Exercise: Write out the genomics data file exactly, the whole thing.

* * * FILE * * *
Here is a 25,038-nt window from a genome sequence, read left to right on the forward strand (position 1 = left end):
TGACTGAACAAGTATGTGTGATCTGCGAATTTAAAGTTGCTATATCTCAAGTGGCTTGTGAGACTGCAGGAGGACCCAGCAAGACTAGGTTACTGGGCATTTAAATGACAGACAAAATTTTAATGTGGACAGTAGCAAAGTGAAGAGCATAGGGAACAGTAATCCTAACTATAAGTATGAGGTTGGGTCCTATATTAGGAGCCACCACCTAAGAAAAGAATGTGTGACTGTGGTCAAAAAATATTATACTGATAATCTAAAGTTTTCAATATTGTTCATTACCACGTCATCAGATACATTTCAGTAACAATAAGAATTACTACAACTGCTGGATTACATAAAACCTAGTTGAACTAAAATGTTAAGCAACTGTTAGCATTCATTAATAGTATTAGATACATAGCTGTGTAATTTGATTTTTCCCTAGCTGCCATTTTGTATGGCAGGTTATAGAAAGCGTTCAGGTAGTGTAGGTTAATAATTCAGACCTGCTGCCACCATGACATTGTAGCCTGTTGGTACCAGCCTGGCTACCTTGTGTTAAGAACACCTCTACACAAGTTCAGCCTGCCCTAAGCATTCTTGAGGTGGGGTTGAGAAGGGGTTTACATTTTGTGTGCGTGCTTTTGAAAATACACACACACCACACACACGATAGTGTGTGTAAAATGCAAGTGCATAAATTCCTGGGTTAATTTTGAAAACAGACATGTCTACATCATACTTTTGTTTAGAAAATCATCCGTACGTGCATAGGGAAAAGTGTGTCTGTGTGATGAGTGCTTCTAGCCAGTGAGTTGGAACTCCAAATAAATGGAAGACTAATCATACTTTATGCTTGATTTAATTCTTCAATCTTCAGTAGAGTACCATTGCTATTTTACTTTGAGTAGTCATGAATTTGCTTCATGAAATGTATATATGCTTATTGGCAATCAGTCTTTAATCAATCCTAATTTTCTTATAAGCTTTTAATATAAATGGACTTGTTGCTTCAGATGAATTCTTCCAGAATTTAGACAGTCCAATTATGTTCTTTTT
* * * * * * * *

Here is a 25,038-nt window from a genome sequence, read left to right on the forward strand (position 1 = left end):
TGACTGAACAAGTATGTGTGATCTGCGAATTTAAAGTTGCTATATCTCAAGTGGCTTGTGAGACTGCAGGAGGACCCAGCAAGACTAGGTTACTGGGCATTTAAATGACAGACAAAATTTTAATGTGGACAGTAGCAAAGTGAAGAGCATAGGGAACAGTAATCCTAACTATAAGTATGAGGTTGGGTCCTATATTAGGAGCCACCACCTAAGAAAAGAATGTGTGACTGTGGTCAAAAAATATTATACTGATAATCTAAAGTTTTCAATATTGTTCATTACCACGTCATCAGATACATTTCAGTAACAATAAGAATTACTACAACTGCTGGATTACATAAAACCTAGTTGAACTAAAATGTTAAGCAACTGTTAGCATTCATTAATAGTATTAGATACATAGCTGTGTAATTTGATTTTTCCCTAGCTGCCATTTTGTATGGCAGGTTATAGAAAGCGTTCAGGTAGTGTAGGTTAATAATTCAGACCTGCTGCCACCATGACATTGTAGCCTGTTGGTACCAGCCTGGCTACCTTGTGTTAAGAACACCTCTACACAAGTTCAGCCTGCCCTAAGCATTCTTGAGGTGGGGTTGAGAAGGGGTTTACATTTTGTGTGCGTGCTTTTGAAAATACACACACACCACACACACGATAGTGTGTGTAAAATGCAAGTGCATAAATTCCTGGGTTAATTTTGAAAACAGACATGTCTACATCATACTTTTGTTTAGAAAATCATCCGTACGTGCATAGGGAAAAGTGTGTCTGTGTGATGAGTGCTTCTAGCCAGTGAGTTGGAACTCCAAATAAATGGAAGACTAATCATACTTTATGCTTGATTTAATTCTTCAATCTTCAGTAGAGTACCATTGCTATTTTACTTTGAGTAGTCATGAATTTGCTTCATGAAATGTATATATGCTTATTGGCAATCAGTCTTTAATCAATCCTAATTTTCTTATAAGCTTTTAATATAAATGGACTTGTTGCTTCAGATGAATTCTTCCAGAATTTAGACAGTCCAATTATGTTCTTTTT